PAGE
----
Your story, "Goldman admits it had a bigger role in AIG deals," is seriously misleading.
The article incorrectly states that Goldman Sachs reversed its public position on its dealings with AIG. The fact of the matter is we've always said that we entered into the vast majority of the mortgage positions we had with AIG in our role as a client facilitator. And we have also said that we had $6 billion in synthetic CDO positions with AIG. These are the so-called "secret bets" to which the story refers.
By definition, synthetic CDO transactions require one party to be long the underlying risk and one party to be short that risk. The author, ignoring this basic fact, erroneously refers to these synthetic CDOs as "proprietary transactions". The nature of these synthetic CDO transactions has been described publically by Goldman Sachs and widely reported in other media.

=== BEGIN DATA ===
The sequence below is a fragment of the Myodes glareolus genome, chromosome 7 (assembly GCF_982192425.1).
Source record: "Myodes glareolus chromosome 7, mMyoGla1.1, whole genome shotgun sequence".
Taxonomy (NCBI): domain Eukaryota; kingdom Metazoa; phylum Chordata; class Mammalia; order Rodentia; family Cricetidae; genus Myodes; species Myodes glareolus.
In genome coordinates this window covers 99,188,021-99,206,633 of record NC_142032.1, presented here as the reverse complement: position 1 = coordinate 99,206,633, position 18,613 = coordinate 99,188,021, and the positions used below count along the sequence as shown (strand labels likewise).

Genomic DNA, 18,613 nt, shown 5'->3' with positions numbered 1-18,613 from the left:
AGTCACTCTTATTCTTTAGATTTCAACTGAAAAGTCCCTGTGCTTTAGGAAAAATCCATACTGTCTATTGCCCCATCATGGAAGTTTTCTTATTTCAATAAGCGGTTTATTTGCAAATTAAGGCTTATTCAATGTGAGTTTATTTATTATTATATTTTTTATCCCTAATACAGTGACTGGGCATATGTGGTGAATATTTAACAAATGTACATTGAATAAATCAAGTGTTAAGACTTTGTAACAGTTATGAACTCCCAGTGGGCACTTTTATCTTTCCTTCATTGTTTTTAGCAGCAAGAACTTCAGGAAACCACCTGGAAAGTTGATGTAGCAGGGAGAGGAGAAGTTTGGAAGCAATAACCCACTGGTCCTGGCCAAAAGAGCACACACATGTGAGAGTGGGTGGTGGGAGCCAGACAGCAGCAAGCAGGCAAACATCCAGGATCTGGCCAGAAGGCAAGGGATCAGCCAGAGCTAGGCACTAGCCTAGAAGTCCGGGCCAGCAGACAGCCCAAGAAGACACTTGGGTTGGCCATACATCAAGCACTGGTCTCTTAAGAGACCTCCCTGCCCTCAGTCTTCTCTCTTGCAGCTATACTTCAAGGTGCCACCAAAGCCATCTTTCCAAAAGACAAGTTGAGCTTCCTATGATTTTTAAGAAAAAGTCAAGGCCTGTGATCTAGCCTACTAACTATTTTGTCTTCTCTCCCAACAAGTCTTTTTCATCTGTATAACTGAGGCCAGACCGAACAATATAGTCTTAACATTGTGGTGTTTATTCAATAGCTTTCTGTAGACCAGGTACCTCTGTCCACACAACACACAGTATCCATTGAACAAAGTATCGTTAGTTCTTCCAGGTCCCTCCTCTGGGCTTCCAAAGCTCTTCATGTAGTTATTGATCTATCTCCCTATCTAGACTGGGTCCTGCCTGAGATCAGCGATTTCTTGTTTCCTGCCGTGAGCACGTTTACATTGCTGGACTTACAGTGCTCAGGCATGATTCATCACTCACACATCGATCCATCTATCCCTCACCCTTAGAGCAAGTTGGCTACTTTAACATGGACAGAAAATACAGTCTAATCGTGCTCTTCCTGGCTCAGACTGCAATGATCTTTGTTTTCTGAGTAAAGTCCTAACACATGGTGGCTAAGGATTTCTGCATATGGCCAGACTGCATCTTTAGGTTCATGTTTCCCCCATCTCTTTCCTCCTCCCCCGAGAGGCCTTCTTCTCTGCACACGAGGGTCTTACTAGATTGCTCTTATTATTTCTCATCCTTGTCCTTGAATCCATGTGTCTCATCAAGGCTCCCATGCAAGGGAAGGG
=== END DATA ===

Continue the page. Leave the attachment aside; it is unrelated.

The story also suggests Goldman Sachs had inside information about AIG's financial condition, yet provides no evidence. We were managing the risk in our positions prudently. We did not know (and could not know) the scope of the positions AIG had with other counterparties, nor did we know the extent of the worsening condition of AIG Financial Products.
The other "revelation" in the story is that Goldman Sachs could have lost money if AIG had been allowed to fail. We agree that many outcomes were possible but, since the government stepped in and bailed out AIG, there is no way to know what would have happened. As we've repeatedly said, we had no direct economic exposure to AIG, but if the company had been allowed to fail and the financial system had collapsed we, like every other institution, would have been affected by the resulting instability.
We have been very forthcoming about our relationship with AIG. Unfortunately, your erroneous article did nothing to advance a broader understanding of it.
SincerelyLucas van PraagManaging DirectorGoldman, Sachs & Co.